Length: 20:57 Difficulty: 1.0 Members Only
Voice and GuitarLesson 16

Voice and Guitar

In this lesson, Mark delves into the concept of combining both your voice and guitar into one neat little package you can deliver to your listener.

Length: 21:47 Difficulty: 2.0 Members Only
A Day in the LifeLesson 17

A Day in the Life

Mark Brings us Lesson 17 today to explain the preparation that goes into a performance. Mark tracks back up to 36 hours in advance, and shows us some routines to prepare for a great show.

Length: 19:09 Difficulty: 2.0 Members Only
The Dynamics of a SongLesson 18

The Dynamics of a Song

In this lesson, Mark teaches all of the diverse parts to a song with regards to dynamics.

Length: 20:17 Difficulty: 2.0 Members Only
Proper Breathing RoutinesLesson 19

Proper Breathing Routines

In this episode, Mark talks about proper breathing techniques and routines. He gives us eight points to work off of when singing and playing together.

Length: 23:34 Difficulty: 2.5 Members Only
Play Along with Mark LincolnLesson 20

Play Along with Mark Lincoln

Mark Lincoln brings us a great play along opportunity. Mark provides lyrics as well as the chord progression for this play along. He also breaks down key elements such as palm muting, hammer-ons, bending,...

Length: 24:06 Difficulty: 3.0 Members Only
Palm Muting TechniqueLesson 21

Palm Muting Technique

Lesson 21 is a repeat of lesson 20's content only with a whole new set of chords and techniques. The"chords de jour" will be a little simpler than lesson 20's and will also include a much more in depth...

Length: 20:05 Difficulty: 2.0 Members Only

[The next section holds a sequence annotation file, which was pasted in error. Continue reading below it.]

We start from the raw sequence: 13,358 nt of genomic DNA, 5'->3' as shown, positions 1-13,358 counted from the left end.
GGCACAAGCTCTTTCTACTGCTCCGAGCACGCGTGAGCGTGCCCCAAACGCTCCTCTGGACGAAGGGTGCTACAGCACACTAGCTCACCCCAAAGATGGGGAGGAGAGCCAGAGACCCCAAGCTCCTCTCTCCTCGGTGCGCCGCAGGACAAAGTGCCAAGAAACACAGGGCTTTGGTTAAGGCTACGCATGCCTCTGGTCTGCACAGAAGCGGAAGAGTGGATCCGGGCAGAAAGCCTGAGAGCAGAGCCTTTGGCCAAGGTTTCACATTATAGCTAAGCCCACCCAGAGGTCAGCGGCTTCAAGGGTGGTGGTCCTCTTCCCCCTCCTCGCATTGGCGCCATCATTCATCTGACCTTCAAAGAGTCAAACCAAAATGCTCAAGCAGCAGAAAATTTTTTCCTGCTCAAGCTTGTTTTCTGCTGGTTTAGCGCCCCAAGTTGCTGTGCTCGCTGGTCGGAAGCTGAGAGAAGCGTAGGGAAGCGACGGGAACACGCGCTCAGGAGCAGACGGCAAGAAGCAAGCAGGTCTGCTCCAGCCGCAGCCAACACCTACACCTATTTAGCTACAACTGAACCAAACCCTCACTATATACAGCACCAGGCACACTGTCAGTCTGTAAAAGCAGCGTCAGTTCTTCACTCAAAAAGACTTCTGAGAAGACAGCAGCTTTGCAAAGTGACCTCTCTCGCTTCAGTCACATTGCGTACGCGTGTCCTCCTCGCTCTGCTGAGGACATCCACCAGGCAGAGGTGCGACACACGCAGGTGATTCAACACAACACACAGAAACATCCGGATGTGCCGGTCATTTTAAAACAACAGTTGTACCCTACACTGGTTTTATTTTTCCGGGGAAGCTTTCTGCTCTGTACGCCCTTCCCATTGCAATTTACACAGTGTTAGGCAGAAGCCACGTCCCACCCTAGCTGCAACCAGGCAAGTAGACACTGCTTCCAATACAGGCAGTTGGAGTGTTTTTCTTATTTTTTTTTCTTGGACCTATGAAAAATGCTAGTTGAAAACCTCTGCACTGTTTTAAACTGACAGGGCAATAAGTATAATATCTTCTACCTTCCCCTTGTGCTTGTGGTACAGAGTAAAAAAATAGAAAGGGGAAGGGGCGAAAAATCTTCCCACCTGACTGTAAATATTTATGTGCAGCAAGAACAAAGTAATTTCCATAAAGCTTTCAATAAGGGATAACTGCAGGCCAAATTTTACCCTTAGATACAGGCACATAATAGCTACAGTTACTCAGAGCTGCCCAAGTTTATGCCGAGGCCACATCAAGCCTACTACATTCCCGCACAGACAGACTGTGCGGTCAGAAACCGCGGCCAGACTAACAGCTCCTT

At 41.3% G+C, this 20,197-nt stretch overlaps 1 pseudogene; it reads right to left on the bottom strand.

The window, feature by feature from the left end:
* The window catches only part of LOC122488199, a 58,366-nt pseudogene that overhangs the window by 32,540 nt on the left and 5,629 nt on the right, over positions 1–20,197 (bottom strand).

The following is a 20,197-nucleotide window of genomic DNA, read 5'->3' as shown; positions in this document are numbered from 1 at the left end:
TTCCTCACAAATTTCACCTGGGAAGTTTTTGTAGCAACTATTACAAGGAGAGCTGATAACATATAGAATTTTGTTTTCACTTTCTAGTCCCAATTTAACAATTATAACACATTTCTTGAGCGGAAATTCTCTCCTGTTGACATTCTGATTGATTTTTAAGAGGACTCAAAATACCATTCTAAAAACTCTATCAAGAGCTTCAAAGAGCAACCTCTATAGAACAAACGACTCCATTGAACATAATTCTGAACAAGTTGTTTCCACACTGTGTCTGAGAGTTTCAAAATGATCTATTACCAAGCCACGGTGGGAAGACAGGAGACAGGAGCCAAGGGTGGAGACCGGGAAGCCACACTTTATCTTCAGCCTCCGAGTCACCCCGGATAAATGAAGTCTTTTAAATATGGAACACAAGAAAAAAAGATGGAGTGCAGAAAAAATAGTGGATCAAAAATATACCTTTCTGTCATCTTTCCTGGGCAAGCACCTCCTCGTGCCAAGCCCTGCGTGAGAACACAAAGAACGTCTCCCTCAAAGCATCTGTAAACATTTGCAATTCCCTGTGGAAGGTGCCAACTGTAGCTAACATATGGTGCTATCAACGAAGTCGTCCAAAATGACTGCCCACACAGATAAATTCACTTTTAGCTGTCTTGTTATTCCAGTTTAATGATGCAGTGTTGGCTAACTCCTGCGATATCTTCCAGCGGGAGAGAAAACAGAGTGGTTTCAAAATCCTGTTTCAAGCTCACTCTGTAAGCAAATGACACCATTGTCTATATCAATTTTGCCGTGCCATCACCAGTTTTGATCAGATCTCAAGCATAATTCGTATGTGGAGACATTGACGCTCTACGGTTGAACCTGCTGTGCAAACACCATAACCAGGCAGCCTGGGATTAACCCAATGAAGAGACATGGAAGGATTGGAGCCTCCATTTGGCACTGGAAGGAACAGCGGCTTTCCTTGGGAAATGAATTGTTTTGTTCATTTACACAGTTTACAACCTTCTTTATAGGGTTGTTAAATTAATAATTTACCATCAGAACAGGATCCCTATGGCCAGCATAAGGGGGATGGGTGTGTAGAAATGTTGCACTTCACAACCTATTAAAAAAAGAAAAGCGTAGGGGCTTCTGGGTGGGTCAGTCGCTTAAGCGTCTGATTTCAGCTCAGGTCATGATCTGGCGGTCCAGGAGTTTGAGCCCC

Mark Lincoln

About Mark Lincoln View Full Biography Mark Lincoln was born in S. California but was raised near Portland Oregon in a town called Beaverton. When he was twelve years old, he began his journey into the realm of the creative by composing poetry and was later published in a journal called "In Dappled Sunlight." He wrote for four years until his older sister blessed him with his first guitar, an old beat-up nylon stringed classical guitar. Mark played that guitar for five years, continuing to compose his own lyrics and starting the process of matching his own words with chords that he was learning on the guitar. He learned to play chords from his friends and from music books that he both bought and borrowed. Mark cited his four biggest influences, at that point at least, as The Who, Led Zeppelin, Jethro Tull, The Rolling Stones.

Mark cites his most current influences as Radiohead, U2, older music by REM, and Peter Gabriel amongst others. He performs with two acoustic guitars, one being a six-string M-36 Martin with a three-pieced back for increased bass response, and a Guild Twelve-string which is his most recent acquisition. Mark is fond of saying that the twelve-string guitar is better because you get two guitars for the price of one, but he still plays his Martin equally as much and with the same passion.

Mark ended up in Fort Collins Colorado where he currently lives, works as a Marriage and Family Therapist, and continues to write, teach and perform music. He currently performs with a group called "Black Nelson" as well as with a number of other seasoned professional musicians including his cousin David, a virtuoso lead-guitar player. Mark has performed in many of the smaller venues in Denver and Boulder, as well as some of the larger ones including the Fox Theatre, The Boulder Theatre, Herman's Hideaway, and also at The Soiled Dove where he opened for Jefferson Starship as a soloist. Some of Mark's originals are also available for your listening pleasure on MySpace.